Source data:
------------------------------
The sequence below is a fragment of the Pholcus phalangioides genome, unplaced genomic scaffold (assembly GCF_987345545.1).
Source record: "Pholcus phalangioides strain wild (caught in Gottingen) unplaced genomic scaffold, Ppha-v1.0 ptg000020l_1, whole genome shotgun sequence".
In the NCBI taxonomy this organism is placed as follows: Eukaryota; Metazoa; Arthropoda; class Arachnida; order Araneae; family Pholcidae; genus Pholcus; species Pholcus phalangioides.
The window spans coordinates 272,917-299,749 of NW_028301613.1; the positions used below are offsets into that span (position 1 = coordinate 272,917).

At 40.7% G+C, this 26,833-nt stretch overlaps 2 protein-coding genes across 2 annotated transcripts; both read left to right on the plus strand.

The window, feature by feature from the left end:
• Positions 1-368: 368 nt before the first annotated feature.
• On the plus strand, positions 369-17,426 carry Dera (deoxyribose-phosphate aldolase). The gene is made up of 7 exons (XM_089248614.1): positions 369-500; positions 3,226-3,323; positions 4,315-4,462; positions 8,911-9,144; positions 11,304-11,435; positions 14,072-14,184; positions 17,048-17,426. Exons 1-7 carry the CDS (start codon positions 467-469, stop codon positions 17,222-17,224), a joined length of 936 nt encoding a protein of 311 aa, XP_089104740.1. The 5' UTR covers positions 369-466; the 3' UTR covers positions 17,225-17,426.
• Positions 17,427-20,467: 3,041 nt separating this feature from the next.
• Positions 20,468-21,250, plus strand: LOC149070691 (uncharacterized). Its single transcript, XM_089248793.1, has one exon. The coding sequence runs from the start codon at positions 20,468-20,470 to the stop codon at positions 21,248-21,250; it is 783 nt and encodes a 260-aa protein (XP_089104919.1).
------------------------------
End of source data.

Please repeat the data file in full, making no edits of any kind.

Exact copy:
The sequence below is a fragment of the Pholcus phalangioides genome, unplaced genomic scaffold (assembly GCF_987345545.1).
Source record: "Pholcus phalangioides strain wild (caught in Gottingen) unplaced genomic scaffold, Ppha-v1.0 ptg000020l_1, whole genome shotgun sequence".
In the NCBI taxonomy this organism is placed as follows: Eukaryota; Metazoa; Arthropoda; class Arachnida; order Araneae; family Pholcidae; genus Pholcus; species Pholcus phalangioides.
The window spans coordinates 272,917-299,749 of NW_028301613.1; the positions used below are offsets into that span (position 1 = coordinate 272,917).

At 40.7% G+C, this 26,833-nt stretch overlaps 2 protein-coding genes across 2 annotated transcripts; both read left to right on the plus strand.

The window, feature by feature from the left end:
• Positions 1-368: 368 nt before the first annotated feature.
• On the plus strand, positions 369-17,426 carry Dera (deoxyribose-phosphate aldolase). The gene is made up of 7 exons (XM_089248614.1): positions 369-500; positions 3,226-3,323; positions 4,315-4,462; positions 8,911-9,144; positions 11,304-11,435; positions 14,072-14,184; positions 17,048-17,426. Exons 1-7 carry the CDS (start codon positions 467-469, stop codon positions 17,222-17,224), a joined length of 936 nt encoding a protein of 311 aa, XP_089104740.1. The 5' UTR covers positions 369-466; the 3' UTR covers positions 17,225-17,426.
• Positions 17,427-20,467: 3,041 nt separating this feature from the next.
• Positions 20,468-21,250, plus strand: LOC149070691 (uncharacterized). Its single transcript, XM_089248793.1, has one exon. The coding sequence runs from the start codon at positions 20,468-20,470 to the stop codon at positions 21,248-21,250; it is 783 nt and encodes a 260-aa protein (XP_089104919.1).